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Legislative Assembly for the ACT: 1996 Week 4 Hansard (17 April) . . Page.. 1021..


CHILD ABUSE AND NEGLECT - MANDATORY REPORTING
Ministerial Statement

Debate resumed from 17 October 1995, on motion by Mr Stefaniak:

That the Assembly takes note of the paper.

MS REILLY (3.43): Mr Speaker, it is very heartening to see that the Government has presented this statement outlining the action it is taking that is going to lead to the introduction of mandatory reporting. Child abuse is a very grave and shameful crime in our community. It is something that, luckily, now we no longer ignore and pretend is not happening. It is good to see the Government taking action in this area. Before the introduction of mandatory reporting one thing is absolutely essential. We have to have training. It is good to see that there is a program outlined within this statement. But it is even more important that we have sufficient resources available after its introduction. There is no point in introducing mandatory reporting, training people, and then having no resources to deal with reports that come in. In the ACT, according to this statement, we have a fair idea of what will be the likely outcome of its introduction in terms of the number of reports. We are meeting the national average in terms of reporting now. So, we have a good idea of the size of the problem within the ACT. If we are going to introduce mandatory reporting, we have to have sufficient resources for action to be taken immediately after a report is received, so that the most appropriate investigation takes place as soon as possible. There is no point in a report on abuse coming in and then, six months later, there is an opportunity for someone to follow it up. That is why I cannot emphasise too much the importance of the need for resources after its introduction.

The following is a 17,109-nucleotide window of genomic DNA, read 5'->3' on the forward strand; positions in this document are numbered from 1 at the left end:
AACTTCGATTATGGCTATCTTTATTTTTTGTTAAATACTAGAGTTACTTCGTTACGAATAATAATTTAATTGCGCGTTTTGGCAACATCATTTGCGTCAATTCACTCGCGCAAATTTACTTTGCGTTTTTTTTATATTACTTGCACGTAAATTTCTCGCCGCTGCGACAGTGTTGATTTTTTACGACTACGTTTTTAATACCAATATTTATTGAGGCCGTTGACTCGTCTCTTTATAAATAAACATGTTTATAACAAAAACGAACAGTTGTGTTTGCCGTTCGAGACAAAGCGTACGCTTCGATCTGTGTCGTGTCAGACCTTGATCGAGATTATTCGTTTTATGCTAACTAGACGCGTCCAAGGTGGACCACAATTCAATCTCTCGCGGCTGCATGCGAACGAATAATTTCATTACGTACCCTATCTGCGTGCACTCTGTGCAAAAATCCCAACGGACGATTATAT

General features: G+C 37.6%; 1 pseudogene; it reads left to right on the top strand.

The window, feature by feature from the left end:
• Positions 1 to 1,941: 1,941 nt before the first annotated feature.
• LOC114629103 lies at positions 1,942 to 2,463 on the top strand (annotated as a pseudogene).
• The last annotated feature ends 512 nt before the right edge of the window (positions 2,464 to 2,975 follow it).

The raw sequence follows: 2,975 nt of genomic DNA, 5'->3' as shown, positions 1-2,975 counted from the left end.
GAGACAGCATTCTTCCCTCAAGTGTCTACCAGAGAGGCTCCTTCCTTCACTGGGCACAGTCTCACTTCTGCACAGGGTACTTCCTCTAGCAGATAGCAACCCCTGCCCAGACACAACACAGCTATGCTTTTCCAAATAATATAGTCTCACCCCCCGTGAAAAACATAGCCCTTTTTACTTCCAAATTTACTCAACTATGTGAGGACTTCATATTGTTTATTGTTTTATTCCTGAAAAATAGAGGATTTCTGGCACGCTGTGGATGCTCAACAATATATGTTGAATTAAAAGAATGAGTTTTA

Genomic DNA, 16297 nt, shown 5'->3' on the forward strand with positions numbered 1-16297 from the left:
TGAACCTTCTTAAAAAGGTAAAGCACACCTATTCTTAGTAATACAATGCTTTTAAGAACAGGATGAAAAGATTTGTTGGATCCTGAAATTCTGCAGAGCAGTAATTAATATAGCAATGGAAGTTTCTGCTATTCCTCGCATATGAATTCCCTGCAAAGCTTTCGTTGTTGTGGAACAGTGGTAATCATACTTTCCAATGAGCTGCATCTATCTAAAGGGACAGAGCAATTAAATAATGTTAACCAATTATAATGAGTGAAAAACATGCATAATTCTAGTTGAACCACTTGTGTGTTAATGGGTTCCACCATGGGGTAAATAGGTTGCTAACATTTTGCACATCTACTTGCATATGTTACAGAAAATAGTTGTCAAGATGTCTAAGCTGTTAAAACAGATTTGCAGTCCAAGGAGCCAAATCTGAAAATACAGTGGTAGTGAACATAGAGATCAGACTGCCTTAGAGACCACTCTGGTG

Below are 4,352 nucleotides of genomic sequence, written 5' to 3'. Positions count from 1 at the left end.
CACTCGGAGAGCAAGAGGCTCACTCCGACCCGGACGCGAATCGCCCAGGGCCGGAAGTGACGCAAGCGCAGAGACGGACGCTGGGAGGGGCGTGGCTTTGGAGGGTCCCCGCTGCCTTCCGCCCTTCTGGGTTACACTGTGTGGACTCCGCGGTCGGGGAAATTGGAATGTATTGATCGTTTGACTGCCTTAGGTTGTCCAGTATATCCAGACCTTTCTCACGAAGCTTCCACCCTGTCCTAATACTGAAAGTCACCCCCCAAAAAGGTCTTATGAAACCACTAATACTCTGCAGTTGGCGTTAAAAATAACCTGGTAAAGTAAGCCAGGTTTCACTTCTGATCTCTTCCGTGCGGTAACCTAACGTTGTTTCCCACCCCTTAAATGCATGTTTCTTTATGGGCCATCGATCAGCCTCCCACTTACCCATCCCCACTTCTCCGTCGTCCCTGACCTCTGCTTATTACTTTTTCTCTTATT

The ACT must also be prepared for some increase in reporting following all the publicity and action within New South Wales. The information and evidence coming before the Wood royal commission is likely to have some impact in the ACT as well, as we border New South Wales and as some of these people are likely to be in the ACT and may wish to take matters further. So we must be prepared for that as well. Unfortunately, the abuse of children does not happen to a timetable. We must guard against complacency that the abuse will not happen until we actually introduce mandatory reporting in June next year. I will be looking to the budget allocation for 1996-97 - because mandatory reporting comes in on 1 June - to provide adequate resources for managing the reporting system after it is introduced and looking to the budget system in future years. I look forward to receiving further reports on the success of the introduction of the training. Those comments aside, it is good to see some action on mandatory reporting being taken.

MR OSBORNE (3.46): Mr Speaker, I would like to join this debate only very briefly this afternoon. I have to say that I have had my speech prepared for about 12 months, I think. That is how long I have been waiting. I am just glad that we have finally got around to finishing this matter. As I have said, it has been on the notice paper for a fair bit of time.


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